Pure free verse straight from the national scene (…) DIARIO DEL ALTO ARAGÓN Luis Lles
After his wonderful first solo effort ‘Matemática ingenua’ (2018) and the double single ‘Frenesí’ released not long ago, Salva Alambre is back with his second album. Although it cannot be considered a concept album as such, it does bring together a series of ideas about one of the four natural forces of physics in the known universe. Hence the title ‘Electromagnetismo’.
Most of the album’s songs came to being almost accidentally, following a gig in which the Murcia-born musician only played music through synthesizers. Alambre was so taken by the potential of the ideas that day that, after two months fleshing out the lyrics and song structures of the songs, he found himself in the renowned studio El miradoor (literally dug out from the Alhama mountain) putting the final touches to the songs. Under the guidance of his good friend Marco Velasco, with whom he recorded his previous effort, Salva’s album was completed in just under seven weeks.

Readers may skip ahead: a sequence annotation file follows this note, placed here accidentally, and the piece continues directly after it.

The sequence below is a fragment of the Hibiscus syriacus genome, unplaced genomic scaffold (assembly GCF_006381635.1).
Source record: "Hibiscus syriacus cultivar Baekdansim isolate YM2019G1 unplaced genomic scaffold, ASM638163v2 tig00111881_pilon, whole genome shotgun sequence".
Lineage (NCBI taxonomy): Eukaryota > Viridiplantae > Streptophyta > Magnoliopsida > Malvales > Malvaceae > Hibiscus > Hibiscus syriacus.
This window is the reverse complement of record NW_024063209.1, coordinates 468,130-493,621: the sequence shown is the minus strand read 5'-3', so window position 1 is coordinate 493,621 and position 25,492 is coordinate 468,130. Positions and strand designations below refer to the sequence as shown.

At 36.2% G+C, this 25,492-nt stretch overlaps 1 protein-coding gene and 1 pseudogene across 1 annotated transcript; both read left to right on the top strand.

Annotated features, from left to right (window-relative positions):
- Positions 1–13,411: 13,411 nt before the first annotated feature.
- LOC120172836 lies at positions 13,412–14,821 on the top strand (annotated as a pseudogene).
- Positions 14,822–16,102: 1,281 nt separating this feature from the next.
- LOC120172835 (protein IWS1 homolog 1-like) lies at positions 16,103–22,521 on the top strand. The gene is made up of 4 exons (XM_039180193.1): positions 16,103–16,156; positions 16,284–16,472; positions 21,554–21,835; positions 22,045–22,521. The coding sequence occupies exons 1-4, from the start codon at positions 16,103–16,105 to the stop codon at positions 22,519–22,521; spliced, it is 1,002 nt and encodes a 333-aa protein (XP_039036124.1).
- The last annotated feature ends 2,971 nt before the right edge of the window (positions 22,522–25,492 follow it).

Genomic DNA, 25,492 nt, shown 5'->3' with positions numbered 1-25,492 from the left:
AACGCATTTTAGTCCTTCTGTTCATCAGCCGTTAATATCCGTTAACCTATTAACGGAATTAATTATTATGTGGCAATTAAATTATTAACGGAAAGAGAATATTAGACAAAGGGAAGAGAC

In ‘Electromagnetism’, Salva Alambre has prioritized analog synthesizers and tape echoes, although he also draws on samplers, noise boxes, and some piano and guitar sounds here and there (actually, guitars are not in any way as present as they were in the previous LP). Apart from using the electromagnetic microphone or the theremin and swiftly referencing the force that the album is named after in the songs’ titles (in ‘Event horizon’, in ‘Faraday’ or in In ‘Electromagnetism’), this very force is indirectly present in the lyrical body just as it is directly present in everything that we perceive and experience musically as listeners. That is, from the interaction of charged particles with electric and magnetic fields, the sound itself consists of electromagnetic waves… So, as we dig into the album, we slowly come to realize that there is much more than the audible aspect of it. Alambre uses the concept of ‘Electromagnetismo’ as an intellectual pretext from which to delve into a series of songs that make up a prism of pop music. Indeed, it is through this prism that we can make out the said force and even theorize on the physical laws governing it, but, beyond all that, Alambre pulls us into a distorted and denatured musical universe of planes with dizzying angles for us to revel in. A maze of warped mirrors in which to get blissfully lost. What a triumph.